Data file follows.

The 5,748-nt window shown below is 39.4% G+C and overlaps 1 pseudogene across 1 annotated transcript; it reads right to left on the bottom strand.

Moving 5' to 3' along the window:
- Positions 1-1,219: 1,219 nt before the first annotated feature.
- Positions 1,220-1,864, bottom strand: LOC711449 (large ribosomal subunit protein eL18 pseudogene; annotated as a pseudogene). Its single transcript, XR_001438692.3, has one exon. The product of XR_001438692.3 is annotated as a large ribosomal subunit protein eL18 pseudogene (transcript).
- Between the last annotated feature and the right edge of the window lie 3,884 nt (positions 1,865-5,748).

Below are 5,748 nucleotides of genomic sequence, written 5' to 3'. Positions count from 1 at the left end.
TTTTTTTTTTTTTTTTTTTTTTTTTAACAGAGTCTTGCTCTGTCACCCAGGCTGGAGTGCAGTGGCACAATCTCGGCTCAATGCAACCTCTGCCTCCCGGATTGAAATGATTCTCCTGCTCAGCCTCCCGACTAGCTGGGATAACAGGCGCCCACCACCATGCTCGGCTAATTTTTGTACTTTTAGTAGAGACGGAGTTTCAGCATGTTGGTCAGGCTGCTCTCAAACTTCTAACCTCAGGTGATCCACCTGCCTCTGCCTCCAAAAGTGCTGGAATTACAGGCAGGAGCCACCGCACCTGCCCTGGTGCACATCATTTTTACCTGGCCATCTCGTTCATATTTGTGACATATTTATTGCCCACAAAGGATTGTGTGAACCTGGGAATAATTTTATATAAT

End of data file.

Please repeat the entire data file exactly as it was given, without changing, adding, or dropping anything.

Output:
The 5,748-nt window shown below is 39.4% G+C and overlaps 1 pseudogene across 1 annotated transcript; it reads right to left on the bottom strand.

Moving 5' to 3' along the window:
- Positions 1-1,219: 1,219 nt before the first annotated feature.
- Positions 1,220-1,864, bottom strand: LOC711449 (large ribosomal subunit protein eL18 pseudogene; annotated as a pseudogene). Its single transcript, XR_001438692.3, has one exon. The product of XR_001438692.3 is annotated as a large ribosomal subunit protein eL18 pseudogene (transcript).
- Between the last annotated feature and the right edge of the window lie 3,884 nt (positions 1,865-5,748).

Below are 5,748 nucleotides of genomic sequence, written 5' to 3'. Positions count from 1 at the left end.
TTTTTTTTTTTTTTTTTTTTTTTTTAACAGAGTCTTGCTCTGTCACCCAGGCTGGAGTGCAGTGGCACAATCTCGGCTCAATGCAACCTCTGCCTCCCGGATTGAAATGATTCTCCTGCTCAGCCTCCCGACTAGCTGGGATAACAGGCGCCCACCACCATGCTCGGCTAATTTTTGTACTTTTAGTAGAGACGGAGTTTCAGCATGTTGGTCAGGCTGCTCTCAAACTTCTAACCTCAGGTGATCCACCTGCCTCTGCCTCCAAAAGTGCTGGAATTACAGGCAGGAGCCACCGCACCTGCCCTGGTGCACATCATTTTTACCTGGCCATCTCGTTCATATTTGTGACATATTTATTGCCCACAAAGGATTGTGTGAACCTGGGAATAATTTTATATAAT